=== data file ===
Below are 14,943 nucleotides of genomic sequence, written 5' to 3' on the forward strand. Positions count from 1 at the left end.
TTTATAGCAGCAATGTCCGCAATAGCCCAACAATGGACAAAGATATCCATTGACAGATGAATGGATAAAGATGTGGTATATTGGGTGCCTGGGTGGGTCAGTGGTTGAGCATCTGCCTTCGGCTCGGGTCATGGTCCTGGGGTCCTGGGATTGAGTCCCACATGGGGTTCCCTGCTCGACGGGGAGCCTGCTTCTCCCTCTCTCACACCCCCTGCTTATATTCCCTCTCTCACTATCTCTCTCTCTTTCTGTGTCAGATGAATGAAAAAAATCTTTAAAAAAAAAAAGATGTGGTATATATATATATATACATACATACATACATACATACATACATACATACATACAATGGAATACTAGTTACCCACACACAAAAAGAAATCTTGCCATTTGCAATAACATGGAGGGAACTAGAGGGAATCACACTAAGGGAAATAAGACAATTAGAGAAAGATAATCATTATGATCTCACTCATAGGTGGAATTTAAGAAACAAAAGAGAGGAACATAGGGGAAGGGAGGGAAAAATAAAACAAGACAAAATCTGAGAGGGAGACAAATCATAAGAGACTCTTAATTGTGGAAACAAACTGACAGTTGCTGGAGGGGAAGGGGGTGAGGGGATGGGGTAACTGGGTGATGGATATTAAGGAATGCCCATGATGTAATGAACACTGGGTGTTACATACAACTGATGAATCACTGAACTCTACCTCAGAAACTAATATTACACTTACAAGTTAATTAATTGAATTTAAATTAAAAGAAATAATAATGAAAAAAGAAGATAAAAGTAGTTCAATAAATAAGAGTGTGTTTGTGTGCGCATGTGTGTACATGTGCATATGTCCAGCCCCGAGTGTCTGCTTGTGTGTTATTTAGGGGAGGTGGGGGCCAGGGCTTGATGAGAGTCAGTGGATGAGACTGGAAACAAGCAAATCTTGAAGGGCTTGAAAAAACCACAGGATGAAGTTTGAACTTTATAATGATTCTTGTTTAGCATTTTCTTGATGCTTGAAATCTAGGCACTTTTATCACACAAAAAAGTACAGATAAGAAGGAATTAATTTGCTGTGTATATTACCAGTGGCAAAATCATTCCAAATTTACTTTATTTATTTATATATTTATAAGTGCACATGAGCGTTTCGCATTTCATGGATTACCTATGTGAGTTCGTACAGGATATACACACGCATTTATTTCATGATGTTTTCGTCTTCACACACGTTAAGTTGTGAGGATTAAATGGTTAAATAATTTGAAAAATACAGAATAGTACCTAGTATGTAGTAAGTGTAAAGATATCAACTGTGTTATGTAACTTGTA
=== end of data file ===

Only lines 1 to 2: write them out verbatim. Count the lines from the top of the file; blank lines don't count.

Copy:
Below are 14,943 nucleotides of genomic sequence, written 5' to 3' on the forward strand. Positions count from 1 at the left end.
TTTATAGCAGCAATGTCCGCAATAGCCCAACAATGGACAAAGATATCCATTGACAGATGAATGGATAAAGATGTGGTATATTGGGTGCCTGGGTGGGTCAGTGGTTGAGCATCTGCCTTCGGCTCGGGTCATGGTCCTGGGGTCCTGGGATTGAGTCCCACATGGGGTTCCCTGCTCGACGGGGAGCCTGCTTCTCCCTCTCTCACACCCCCTGCTTATATTCCCTCTCTCACTATCTCTCTCTCTTTCTGTGTCAGATGAATGAAAAAAATCTTTAAAAAAAAAAAGATGTGGTATATATATATATATACATACATACATACATACATACATACATACATACATACAATGGAATACTAGTTACCCACACACAAAAAGAAATCTTGCCATTTGCAATAACATGGAGGGAACTAGAGGGAATCACACTAAGGGAAATAAGACAATTAGAGAAAGATAATCATTATGATCTCACTCATAGGTGGAATTTAAGAAACAAAAGAGAGGAACATAGGGGAAGGGAGGGAAAAATAAAACAAGACAAAATCTGAGAGGGAGACAAATCATAAGAGACTCTTAATTGTGGAAACAAACTGACAGTTGCTGGAGGGGAAGGGGGTGAGGGGATGGGGTAACTGGGTGATGGATATTAAGGAATGCCCATGATGTAATGAACACTGGGTGTTACATACAACTGATGAATCACTGAACTCTACCTCAGAAACTAATATTACACTTACAAGTTAATTAATTGAATTTAAATTAAAAGAAATAATAATGAAAAAAGAAGATAAAAGTAGTTCAATAAATAAGAGTGTGTTTGTGTGCGCATGTGTGTACATGTGCATATGTCCAGCCCCGAGTGTCTGCTTGTGTGTTATTTAGGGGAGGTGGGGGCCAGGGCTTGATGAGAGTCAGTGGATGAGACTGGAAACAAGCAAATCTTGAAGGGCTTGAAAAAACCACAGGATGAAGTTTGAACTTTATAATGATTCTTGTTTAGCATTTTCTTGATGCTTGAAATCTAGGCACTTTTATCACACAAAAAAGTACAGATAAGAAGGAATTAATTTGCTGTGTATATTACCAGTGGCAAAATCATTCCAAATTTACTTTATTTATTTATATATTTATAAGTGCACATGAGCGTTTCGCATTTCATGGATTACCTATGTGAGTTCGTACAGGATATACACACGCATTTATTTCATGATGTTTTCGTCTTCACACACGTTAAGTTGTGAGGATTAAATGGTTAAATAATTTGAAAAATACAGAATAGTACCTAGTATGTAGTAAGTGTAAAGATATCAACTGTGTTATGTAACTTGTA